Meanwhile, the Atlanta Fed just revised its Q2 GDP growth projection to — zero. That follows on the heels of a -1.5 GDP print in the first quarter. Powell is saying he thinks the Fed can slay inflation without pushing the economy into a recession, but the numbers tell us we’re probably already in one. And Powell calls this a “healthy” growth level.
As for consumer spending, retail sales unexpectedly declined in May, despite rapidly rising prices. For the last several months, sanguine pundits pointed to “strong” retail sales as proof the consumer remained healthy. Even then, it was clear that Americans weren’t buying more stuff. They were simply paying more for the things they were buying. Keep in mind that retail sales aren’t inflation-adjusted. Rising prices alone can lift retail sales data. It now appears consumers are reining in spending even more.
To keep up with rising prices, American consumers are charging up their credit cards. Consumer debt hit a record level in April. Despite Powell’s claims, the consumer is not in “good shape” financially.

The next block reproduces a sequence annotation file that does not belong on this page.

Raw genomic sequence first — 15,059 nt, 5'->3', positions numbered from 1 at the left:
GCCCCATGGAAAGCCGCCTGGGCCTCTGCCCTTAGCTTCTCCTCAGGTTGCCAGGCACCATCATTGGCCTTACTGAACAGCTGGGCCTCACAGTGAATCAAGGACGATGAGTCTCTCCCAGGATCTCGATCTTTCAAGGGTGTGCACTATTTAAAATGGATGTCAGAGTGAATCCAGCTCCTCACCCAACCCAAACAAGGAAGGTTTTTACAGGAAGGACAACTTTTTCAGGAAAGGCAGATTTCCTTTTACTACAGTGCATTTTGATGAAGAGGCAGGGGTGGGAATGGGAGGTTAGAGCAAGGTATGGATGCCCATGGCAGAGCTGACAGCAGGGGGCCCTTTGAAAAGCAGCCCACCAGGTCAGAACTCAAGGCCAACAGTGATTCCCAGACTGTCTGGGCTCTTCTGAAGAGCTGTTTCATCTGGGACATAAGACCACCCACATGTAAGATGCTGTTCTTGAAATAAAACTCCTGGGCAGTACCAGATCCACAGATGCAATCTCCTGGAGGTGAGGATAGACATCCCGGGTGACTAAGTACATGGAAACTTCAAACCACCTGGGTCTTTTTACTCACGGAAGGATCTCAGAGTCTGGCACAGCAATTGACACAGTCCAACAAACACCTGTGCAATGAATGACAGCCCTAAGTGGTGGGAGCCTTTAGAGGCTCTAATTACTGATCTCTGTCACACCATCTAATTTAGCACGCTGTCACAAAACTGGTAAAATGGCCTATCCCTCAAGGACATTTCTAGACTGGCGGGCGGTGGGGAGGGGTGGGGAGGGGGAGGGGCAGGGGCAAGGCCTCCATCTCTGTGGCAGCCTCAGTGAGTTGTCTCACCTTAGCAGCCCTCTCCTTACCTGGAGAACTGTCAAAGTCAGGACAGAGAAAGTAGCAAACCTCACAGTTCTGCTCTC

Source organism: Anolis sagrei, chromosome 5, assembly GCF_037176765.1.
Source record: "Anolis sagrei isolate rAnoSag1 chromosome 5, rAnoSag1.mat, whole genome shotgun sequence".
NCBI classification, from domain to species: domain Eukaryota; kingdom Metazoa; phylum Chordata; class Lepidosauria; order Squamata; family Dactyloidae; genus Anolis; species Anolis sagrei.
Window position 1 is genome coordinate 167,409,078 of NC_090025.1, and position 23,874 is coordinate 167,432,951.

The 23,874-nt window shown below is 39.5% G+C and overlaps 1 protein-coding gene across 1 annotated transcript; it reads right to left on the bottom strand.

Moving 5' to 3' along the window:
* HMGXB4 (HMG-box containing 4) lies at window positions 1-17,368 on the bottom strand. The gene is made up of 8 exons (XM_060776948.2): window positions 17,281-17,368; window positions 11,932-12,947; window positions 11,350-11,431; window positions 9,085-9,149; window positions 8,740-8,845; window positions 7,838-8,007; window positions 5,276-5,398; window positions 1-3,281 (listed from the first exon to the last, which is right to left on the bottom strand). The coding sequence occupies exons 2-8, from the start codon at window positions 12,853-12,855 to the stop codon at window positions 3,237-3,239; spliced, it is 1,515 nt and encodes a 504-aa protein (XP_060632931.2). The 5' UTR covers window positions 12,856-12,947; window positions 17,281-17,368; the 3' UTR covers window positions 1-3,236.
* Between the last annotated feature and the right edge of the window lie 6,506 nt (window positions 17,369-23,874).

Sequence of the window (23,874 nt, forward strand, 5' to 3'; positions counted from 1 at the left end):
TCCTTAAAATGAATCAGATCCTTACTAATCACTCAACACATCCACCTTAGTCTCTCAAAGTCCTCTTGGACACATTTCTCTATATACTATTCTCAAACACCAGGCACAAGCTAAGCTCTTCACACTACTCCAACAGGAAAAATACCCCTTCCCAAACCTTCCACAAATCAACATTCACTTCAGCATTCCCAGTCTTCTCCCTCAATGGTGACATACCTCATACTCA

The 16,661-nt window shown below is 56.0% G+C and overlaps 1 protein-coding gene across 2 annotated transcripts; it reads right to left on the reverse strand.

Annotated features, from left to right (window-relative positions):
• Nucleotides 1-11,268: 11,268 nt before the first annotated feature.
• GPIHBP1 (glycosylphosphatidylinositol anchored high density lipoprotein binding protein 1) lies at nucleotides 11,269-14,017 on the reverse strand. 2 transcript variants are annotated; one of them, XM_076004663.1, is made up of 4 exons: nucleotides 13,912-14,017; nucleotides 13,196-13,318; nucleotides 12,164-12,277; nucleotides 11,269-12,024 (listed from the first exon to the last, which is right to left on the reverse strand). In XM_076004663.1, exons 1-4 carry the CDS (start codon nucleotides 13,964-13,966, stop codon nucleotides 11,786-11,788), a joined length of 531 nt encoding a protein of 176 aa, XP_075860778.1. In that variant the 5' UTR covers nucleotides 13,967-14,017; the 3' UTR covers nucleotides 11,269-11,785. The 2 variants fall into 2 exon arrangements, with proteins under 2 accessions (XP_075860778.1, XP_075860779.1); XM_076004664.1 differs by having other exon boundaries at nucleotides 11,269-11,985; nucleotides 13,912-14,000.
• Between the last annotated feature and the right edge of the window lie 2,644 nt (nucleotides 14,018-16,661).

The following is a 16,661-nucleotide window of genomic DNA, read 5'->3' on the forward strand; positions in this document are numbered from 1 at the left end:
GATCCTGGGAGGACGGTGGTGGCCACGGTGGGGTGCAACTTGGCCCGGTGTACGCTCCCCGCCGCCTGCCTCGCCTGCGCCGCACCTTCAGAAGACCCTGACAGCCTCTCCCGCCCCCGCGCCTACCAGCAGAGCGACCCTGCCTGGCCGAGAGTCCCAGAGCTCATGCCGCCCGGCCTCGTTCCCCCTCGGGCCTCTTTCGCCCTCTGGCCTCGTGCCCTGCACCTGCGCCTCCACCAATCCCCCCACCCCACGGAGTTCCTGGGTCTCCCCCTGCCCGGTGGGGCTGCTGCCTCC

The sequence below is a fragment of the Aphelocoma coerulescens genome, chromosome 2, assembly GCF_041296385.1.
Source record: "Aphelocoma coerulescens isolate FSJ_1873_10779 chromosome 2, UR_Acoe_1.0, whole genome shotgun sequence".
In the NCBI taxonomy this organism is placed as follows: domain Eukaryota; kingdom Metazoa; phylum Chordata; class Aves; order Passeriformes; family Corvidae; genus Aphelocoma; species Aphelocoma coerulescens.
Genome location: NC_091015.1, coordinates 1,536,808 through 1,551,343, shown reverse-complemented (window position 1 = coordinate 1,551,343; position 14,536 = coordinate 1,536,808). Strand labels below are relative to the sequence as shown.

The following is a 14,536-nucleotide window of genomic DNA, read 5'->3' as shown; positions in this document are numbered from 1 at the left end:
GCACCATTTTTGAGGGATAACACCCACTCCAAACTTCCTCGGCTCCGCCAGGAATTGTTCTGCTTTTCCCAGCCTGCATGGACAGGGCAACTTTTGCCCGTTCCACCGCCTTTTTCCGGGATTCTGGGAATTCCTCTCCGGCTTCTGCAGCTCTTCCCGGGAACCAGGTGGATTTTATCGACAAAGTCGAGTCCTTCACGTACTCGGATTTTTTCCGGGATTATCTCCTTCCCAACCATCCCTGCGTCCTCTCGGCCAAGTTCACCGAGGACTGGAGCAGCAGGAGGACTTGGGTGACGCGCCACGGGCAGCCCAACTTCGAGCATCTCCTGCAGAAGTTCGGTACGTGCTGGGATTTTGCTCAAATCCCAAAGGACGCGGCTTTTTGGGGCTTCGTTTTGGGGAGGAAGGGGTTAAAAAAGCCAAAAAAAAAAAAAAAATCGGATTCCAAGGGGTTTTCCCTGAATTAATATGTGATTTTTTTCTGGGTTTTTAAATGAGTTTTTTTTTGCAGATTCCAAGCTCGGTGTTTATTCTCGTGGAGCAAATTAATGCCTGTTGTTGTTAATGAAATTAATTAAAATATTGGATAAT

As Powell alluded to, the consumer isn’t nearly as confident about the economy as the central bankers over at the Fed. In fact, the average American has never been less confident about the economy – at least not in the last 50 years.
The data indicates the economy is at a tipping point. If this rate hike doesn’t push it over the edge, the next one almost certainly will.
Passant Gardant published this graph that indicates the current interest rate is very close to the maximum that the economy can handle before plunging into a recession.
As you can see, the peak of the rate hike cycle gets lower and lower with each subsequent tightening. No matter how emphatically Powell insists that the Fed can raise interest rates, slay inflation and bring us to a soft landing, reality says otherwise. There is nothing to lead us to believe that the Fed can get rates to 2% without crashing the bubble economy, much less hike them to 3.5% or 4%. (And that’s not even enough to slay inflation.)
The Fed is at a crossroads. The question is which direction will it go? Will it continue to fight inflation, despite a crashing economy? Or will it surrender and pivot back to easy money and quantitative easing, letting inflation run wild in order to rescue the economy?